Hethu is also known as causative factors that are responsible for the disease causing pathologies. Internal or Nija, and External or Agantu are the two types of hetu. The balance of the three doshas like Vata, Pitta and Kapha can be disturbed by the hetus. Moreover, hetu is classified into factors:
Close factor: This factor provokes or encourages the disease by affecting the equilibrium of three doshas in three stages of day, night, and digestion.
Distant factor: This can affect the equilibrium of the doshas but cannot develop the disease; however, the disease can be developed by other factors.
Weak factor: Can affect the equilibrium, but can’t develop the disease.
String factor: The strength in it causes disease or death after disturbing the equilibrium of the doshas.
Asatmiya Indriyartha Sanjog: Improper use of gyanindriya and karmindriya would lead to disease.
– Atiyog (overuse): When you overuse any sense organs, it would lead to disease related to that organ. Overeating would cause abdominal problems.
– Hinyog (underuse): When you use any organs less or don’t use them, then you get this problem.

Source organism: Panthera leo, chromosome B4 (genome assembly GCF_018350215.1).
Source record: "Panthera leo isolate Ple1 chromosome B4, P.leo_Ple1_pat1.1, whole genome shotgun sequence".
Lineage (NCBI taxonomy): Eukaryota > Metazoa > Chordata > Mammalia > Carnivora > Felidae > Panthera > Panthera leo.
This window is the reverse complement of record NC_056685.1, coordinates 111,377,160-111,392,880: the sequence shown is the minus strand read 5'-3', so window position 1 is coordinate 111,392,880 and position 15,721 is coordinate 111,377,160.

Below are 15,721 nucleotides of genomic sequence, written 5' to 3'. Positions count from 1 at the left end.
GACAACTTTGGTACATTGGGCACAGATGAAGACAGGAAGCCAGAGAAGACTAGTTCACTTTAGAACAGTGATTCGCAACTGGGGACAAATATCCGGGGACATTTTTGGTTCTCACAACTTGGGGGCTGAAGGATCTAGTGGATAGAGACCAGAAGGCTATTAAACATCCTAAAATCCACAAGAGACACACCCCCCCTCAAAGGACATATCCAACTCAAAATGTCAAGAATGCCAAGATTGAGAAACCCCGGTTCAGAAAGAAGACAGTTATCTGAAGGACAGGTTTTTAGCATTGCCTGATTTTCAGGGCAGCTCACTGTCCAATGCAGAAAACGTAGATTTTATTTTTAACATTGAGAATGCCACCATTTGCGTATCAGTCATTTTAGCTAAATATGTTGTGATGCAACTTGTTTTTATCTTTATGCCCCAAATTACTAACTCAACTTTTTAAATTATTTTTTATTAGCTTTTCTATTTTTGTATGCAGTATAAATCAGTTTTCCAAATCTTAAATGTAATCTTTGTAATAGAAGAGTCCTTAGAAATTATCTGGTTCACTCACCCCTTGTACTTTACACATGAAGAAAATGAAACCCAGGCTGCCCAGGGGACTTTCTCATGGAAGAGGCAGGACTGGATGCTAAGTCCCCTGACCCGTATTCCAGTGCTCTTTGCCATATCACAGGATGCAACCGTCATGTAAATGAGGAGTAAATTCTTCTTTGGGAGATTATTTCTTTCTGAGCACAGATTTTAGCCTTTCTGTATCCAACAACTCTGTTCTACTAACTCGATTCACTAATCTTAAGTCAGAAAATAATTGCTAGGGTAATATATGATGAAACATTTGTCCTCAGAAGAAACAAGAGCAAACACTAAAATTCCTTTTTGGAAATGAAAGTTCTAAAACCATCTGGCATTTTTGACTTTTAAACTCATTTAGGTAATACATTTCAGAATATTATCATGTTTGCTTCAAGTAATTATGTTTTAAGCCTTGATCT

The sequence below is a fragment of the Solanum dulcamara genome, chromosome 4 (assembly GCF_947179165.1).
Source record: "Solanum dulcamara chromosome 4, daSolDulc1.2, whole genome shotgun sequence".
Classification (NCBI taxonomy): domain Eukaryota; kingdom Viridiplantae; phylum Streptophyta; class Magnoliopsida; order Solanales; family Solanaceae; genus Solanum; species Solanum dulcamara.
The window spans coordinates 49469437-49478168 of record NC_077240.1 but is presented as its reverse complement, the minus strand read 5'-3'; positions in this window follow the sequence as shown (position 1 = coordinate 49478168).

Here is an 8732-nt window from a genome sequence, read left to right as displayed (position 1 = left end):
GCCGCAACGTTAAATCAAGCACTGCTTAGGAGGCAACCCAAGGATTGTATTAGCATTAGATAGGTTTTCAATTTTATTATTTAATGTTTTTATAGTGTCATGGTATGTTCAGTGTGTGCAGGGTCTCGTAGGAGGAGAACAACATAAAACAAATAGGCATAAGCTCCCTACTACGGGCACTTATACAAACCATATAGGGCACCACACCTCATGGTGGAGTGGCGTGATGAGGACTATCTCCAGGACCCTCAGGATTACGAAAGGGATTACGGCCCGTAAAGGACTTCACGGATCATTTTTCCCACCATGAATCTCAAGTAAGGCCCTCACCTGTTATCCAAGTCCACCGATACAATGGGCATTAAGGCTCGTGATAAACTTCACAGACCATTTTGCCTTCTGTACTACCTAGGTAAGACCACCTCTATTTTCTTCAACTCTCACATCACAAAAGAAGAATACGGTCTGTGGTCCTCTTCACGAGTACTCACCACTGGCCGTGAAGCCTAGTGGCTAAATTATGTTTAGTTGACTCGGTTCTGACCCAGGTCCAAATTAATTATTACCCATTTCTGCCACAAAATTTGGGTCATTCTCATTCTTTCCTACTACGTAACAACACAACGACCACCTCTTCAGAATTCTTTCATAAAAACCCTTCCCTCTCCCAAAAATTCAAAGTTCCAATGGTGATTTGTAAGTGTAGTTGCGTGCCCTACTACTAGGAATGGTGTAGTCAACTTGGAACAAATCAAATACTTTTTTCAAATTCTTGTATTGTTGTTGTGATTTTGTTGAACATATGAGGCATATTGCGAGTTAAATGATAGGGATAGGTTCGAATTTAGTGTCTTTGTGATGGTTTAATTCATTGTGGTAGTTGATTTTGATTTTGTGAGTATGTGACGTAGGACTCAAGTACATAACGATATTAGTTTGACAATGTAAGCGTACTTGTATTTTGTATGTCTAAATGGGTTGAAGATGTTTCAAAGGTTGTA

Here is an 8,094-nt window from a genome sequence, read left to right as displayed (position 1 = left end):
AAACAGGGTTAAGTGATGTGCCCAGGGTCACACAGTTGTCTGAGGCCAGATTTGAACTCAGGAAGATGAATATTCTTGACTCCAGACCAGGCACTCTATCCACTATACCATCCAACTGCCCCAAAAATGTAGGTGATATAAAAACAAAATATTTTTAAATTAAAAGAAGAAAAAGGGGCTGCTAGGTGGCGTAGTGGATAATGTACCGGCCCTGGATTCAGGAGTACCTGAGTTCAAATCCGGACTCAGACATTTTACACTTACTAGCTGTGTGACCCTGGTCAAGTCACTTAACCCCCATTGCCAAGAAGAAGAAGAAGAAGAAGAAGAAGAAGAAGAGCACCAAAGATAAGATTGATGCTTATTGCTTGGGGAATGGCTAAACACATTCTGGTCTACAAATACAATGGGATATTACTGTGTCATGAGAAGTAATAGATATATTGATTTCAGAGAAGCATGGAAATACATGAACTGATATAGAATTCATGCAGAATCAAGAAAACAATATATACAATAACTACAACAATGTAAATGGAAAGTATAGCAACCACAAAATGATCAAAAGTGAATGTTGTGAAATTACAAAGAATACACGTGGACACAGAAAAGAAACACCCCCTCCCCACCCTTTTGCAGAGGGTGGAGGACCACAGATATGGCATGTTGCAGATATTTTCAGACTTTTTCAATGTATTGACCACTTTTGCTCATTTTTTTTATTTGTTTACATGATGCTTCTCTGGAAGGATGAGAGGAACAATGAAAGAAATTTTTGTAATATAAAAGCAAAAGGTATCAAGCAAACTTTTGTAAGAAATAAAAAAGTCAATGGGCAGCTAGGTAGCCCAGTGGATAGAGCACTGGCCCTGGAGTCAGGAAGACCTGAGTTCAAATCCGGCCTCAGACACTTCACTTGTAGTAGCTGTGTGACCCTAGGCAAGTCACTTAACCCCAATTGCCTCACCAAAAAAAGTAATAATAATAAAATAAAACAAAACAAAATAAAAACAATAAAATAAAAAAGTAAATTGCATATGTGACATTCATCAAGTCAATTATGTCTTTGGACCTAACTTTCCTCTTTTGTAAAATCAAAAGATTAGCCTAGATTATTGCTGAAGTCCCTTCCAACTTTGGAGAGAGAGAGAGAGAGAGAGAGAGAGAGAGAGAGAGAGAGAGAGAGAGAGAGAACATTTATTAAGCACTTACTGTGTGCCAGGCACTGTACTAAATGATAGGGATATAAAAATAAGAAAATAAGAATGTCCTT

– Mithayog (misuse): When you use any sense organ incorrectly or as per its capacity, the function might be totally damaged.
Pragyaparadh: Using your intellect to do incorrect things in spite of knowing its harmful effects falls under this factor.
– Dhi (Intellectual): Disease that is caused by doing something without the knowledge of it.
– Dhriti (awareness): Disease is caused when we do something even after knowing the harmful effects.
– Smruti (memory): Ailments or diseases due to memory loss.
Parinama (time): These are diseases caused due to the abrupt change in the weather under certain climatic conditions.
– Hinayog: Winters are generally colder; if they are less cold, you may get diseases.
– Mithyayog: Unexpected rain in winters would cause diseases.
– Atiyog: Too much of cold leads to diseases.
Dosha Hetu: Disturbance in the equilibrium of a particular dosha, but doesn’t cause any disease.
Vyadhihetu (diseased factor): You can easily identify the cause of a disease as it would be the direct one.
Ubhayahetu (combined factor): The same factor or cause disturbs the doshas’ equilibrium, and also causes the disease.
Utpadakhetu (Predisposing factor): The equilibrium of the doshas is disturbed, and the disease is also caused; however, the factors causing them are not the same. For example, during winter, you do not get any disease but kapha dosha is disturbed.
Vyanjakhetu (exciting factor): These factors excite the doshas but do not disturb their equilibrium; however, this excitement would certainly be the reason for the disease to be caused. For example, the phlegm in your body comes out in the form of running nose or sneezes.
Bahyahetu (external factor): External factors that are outside the body are responsible for causing the disease. Examples are poisons, unbalanced diet, bacteria or fungi, and so on.
Abhyantarhetu (internal factor): Internal factors inside the body are responsible for causing the disease. For example, the water, indigested food, and so on are responsible for causing disease.